Local News

  • Historical society honors Stoddard’s WWII legacy

    Through May 27 at Mesa Public Library, the community can visit the Los Alamos Historical Society’s exhibit “Stephen Stoddard in World War II: One Soldier’s Story” at Mesa Public Library. The exhibit depicts the war time experiences of WWII veteran Steve Stoddard of Los Alamos.
    He and Hedy Dunn of the Los Alamos Historical Society created the exhibit and Stoddard spoke of his war years during a presentation Tuesday night at Fuller Lodge.
    Stoddard is probably known to most residents as a retired colleague from Los Alamos National Laboratory, former state senator, supporter of the Valles Caldera National Preserve, former Army reservist and officer and a perfect gentlemen and esteemed supporter of Los Alamos and New Mexico.  

  • County porn probe results in disciplinary actions at FD

    There aren’t any significant revelations in the redacted version of the final report released by the County Attorney’s Office concluding an investigation into alleged pornography downloaded from county computers last fall.

    First Line Resources out of Albuquerque investigated county IT department findings in which eight computers at the Los Alamos Fire Department’s Station 3 in White Rock had “user-accessed photos that could be in breach of Los Alamos County Information Technology Security Policy.”

    The report states that 32 local firefighters were initially linked to the investigation by  their computer user profiles, which indicated they may have accessed inappropriate photographic materials.

  • CRC tells council to hold fast to current form of government

    Charter Review Committee members recommended that the Los Alamos government’s structure remain unchanged during a county council work session Tuesday.

    Structure of Government Subcommittee Chair Kyle Wheeler said, “(When) we got down to business, we really picked apart this issue.”

    During its April 11 meeting, the Charter Review Committee voted 8-1 to continue the charter discussions within the context of the current council/county administrator form of government with the potential for making some changes within that structure.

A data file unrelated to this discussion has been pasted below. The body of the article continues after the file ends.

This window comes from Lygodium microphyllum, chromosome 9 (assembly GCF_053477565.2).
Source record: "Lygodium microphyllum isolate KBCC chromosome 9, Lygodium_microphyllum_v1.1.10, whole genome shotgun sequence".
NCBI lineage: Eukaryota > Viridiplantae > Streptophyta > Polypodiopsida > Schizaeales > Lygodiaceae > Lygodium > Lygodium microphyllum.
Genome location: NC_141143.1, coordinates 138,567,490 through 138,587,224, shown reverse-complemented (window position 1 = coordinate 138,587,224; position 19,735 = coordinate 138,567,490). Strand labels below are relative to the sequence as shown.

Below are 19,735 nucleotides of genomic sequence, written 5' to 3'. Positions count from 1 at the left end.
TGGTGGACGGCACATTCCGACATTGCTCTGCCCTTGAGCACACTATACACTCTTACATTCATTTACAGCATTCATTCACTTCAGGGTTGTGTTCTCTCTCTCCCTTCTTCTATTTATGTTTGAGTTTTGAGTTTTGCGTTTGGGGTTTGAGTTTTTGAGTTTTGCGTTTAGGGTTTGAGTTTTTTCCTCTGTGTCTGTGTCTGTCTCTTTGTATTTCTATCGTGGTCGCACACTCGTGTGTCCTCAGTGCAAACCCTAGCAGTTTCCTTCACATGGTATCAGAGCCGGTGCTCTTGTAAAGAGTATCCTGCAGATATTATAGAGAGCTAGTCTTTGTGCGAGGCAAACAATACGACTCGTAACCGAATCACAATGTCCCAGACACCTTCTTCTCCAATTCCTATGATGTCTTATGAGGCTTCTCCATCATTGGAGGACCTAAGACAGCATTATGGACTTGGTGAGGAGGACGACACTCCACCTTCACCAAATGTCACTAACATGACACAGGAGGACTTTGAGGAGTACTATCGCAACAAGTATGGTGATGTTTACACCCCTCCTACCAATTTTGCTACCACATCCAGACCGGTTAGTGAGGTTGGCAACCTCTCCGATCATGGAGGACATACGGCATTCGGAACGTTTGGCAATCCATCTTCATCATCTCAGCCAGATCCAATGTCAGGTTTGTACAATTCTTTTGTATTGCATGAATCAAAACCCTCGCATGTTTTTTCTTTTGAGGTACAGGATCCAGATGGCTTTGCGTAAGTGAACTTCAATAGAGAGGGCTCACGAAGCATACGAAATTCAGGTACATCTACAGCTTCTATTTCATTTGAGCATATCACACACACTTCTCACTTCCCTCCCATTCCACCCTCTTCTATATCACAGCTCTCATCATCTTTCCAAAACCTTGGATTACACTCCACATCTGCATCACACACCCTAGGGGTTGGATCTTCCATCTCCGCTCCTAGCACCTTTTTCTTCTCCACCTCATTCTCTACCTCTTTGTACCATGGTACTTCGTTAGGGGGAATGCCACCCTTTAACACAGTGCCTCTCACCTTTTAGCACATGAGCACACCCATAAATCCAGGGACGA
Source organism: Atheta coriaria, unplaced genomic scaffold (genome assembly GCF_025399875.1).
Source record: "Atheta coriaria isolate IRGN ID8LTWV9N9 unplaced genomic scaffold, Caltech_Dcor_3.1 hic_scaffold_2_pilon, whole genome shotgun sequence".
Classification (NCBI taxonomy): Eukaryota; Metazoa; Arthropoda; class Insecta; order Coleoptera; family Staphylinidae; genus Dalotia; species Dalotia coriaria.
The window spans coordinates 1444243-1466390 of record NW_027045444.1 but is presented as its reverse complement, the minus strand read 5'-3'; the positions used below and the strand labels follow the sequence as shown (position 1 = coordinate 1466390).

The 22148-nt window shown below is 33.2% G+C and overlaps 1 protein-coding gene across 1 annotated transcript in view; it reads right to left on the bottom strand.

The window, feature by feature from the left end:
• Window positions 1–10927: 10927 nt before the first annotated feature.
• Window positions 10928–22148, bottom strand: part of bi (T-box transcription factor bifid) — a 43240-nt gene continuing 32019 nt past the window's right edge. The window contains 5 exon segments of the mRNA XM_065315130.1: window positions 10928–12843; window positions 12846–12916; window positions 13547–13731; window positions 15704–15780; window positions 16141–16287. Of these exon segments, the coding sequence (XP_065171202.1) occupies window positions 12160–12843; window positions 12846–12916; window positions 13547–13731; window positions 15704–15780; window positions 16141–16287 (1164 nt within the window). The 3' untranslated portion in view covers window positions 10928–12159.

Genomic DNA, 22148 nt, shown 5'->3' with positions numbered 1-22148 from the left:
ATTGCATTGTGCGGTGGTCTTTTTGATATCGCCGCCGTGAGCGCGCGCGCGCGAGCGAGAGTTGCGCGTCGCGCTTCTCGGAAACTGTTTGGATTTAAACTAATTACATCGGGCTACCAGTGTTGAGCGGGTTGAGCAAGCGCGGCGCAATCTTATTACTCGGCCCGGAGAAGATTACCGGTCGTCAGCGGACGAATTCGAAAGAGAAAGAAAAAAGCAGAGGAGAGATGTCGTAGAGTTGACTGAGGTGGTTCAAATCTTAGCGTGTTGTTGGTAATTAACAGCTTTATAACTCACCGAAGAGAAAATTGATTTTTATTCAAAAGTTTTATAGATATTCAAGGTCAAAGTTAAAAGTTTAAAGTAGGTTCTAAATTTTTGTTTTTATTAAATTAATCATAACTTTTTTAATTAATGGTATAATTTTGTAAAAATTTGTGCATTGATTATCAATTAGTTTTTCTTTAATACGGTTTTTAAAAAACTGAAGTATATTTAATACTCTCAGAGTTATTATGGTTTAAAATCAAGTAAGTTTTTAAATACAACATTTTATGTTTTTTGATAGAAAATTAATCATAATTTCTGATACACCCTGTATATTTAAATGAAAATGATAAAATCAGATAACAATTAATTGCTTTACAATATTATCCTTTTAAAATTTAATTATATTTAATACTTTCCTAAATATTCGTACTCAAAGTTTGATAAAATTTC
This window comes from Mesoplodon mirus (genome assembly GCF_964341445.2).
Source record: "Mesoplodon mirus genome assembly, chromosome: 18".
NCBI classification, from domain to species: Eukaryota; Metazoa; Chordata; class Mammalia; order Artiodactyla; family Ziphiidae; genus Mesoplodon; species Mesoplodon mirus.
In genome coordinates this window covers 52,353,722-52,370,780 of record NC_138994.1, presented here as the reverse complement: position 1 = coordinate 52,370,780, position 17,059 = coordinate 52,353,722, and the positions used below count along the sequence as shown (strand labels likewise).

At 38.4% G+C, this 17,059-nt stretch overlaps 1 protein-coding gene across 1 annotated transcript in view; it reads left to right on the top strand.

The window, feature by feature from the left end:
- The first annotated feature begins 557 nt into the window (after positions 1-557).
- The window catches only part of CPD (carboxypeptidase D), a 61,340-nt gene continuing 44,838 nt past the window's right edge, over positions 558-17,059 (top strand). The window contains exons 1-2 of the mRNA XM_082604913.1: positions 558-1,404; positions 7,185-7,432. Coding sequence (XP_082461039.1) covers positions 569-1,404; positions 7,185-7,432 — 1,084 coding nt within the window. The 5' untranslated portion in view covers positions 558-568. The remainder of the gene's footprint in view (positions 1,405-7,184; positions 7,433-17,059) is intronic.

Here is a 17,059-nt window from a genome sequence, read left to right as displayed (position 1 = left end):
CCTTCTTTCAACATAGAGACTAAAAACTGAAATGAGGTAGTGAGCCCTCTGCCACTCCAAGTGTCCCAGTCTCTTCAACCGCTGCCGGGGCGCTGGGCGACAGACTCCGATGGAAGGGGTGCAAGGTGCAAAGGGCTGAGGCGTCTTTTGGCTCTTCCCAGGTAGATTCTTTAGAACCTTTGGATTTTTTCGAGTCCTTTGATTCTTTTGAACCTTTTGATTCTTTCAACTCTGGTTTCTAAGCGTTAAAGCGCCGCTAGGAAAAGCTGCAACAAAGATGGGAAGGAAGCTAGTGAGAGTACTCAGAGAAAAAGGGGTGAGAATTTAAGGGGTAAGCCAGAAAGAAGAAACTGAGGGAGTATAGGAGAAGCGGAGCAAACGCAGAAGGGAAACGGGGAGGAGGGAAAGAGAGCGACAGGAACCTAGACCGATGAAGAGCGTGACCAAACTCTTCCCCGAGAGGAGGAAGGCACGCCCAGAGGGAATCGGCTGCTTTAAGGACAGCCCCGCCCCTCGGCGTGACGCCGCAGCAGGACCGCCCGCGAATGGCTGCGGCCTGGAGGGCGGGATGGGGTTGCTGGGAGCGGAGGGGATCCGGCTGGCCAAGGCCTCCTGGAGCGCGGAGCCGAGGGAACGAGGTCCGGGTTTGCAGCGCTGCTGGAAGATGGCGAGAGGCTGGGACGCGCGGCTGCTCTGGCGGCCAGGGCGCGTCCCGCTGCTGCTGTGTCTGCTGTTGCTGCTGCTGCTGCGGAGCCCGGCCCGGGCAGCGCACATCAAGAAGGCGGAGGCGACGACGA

Committee member Skip Dunn cast the sole opposing vote at that meeting.

  • Seven hopefuls file for Wallace's state house seat

    Seven people stepped forward by Tuesday’s noon deadline to fill the remaining 19 months of Rep. Jeannette Wallace’s House District 43 term. Wallace died from illness in April.

    She served two decades in the  New Mexico state legislature. Wallace has been described as a tireless advocate for the people of Los Alamos, Sandoval, and Santa Fe counties.

    Those vying to replace her are two sitting county councilors, a former councilor, a former school board member, a forest association official from La Cienega and two local Democrats who vied for Republican Wallace’s seat in the last election.

  • Ice Cream Night

    Kailey Thwaits, 3, enjoys a large scoop of orange sherbet from the safety of her father, Los Alamos Fire Department Driver Engineer James Thwaits’ arms during Tuesday’s annual Haagen Dazs free ice cream cone event at Dan’s Café. Owner Dan Serna said he distributed 2,000 scoops of ice cream at this year’s event, in which firefighters, police, Los Alamo National Bank and others participated.

    Also Tuesday, Melissa Romero of Los Alamos National Bank serves ice cream to event goers at Dan’s Café Tuesday including Fire Chief Doug Tucker and Police Chief Wayne Torpy.


  • LA receives grant for pilot program

    G-Ball has been described as golf’s version of T-Ball. Los Alamos Recreation Division has been awarded a grant for the Starting New at Golf (SNAG) G-Ball pilot program.

    Los Alamos County is one of a select handful of communities in the U.S. to receive the grant. The National Recreation and Parks Association (NRPA) awarded the grants, which totaled $180,000. Los Alamos is still awaiting word on the dollar amount it will receive, Recreation Programs Manager Diane Marquez said.

  • Talking Afghanistan
  • Stripping criminals of ill-gotten gains

    n an effort to interrupt a criminal’s ability to achieve financial gains through illegal activity, the United States Marshals Service has added a new Asset Forfeiture Criminal Investigator to its New Mexico team.

  • Lawmakers name panel to work on NM redistricting

    SANTA FE, N.M. (AP) — Legislative leaders named an 18-member committee on Monday to start work on redistricting, but a top Senate Democrat complained that lawmakers will be hindered because the governor vetoed $100,000 for the panel's expenses.

    Senate President Tim Jennings of Roswell said the veto likely will force cost-cutting by the Legislature, including possible limits on some lawmakers attending interim study committee meetings in New Mexico and travel to out-of-state legislative conferences.

  • Gingrich tosses hat in the ring for GOP presidential run--video extra

    ATLANTA (AP) — Newt Gingrich, the House speaker who led a national GOP resurgence in the 1990s before facing ethics questions and resigning, is running for president.

    Gingrich's announcement, made on social networking websites Monday, came after months of public flirting with a bid. He enters a slow-to-form GOP presidential field that has left some Republicans craving more options as they search for a nominee strong enough to credibly challenge President Barack Obama.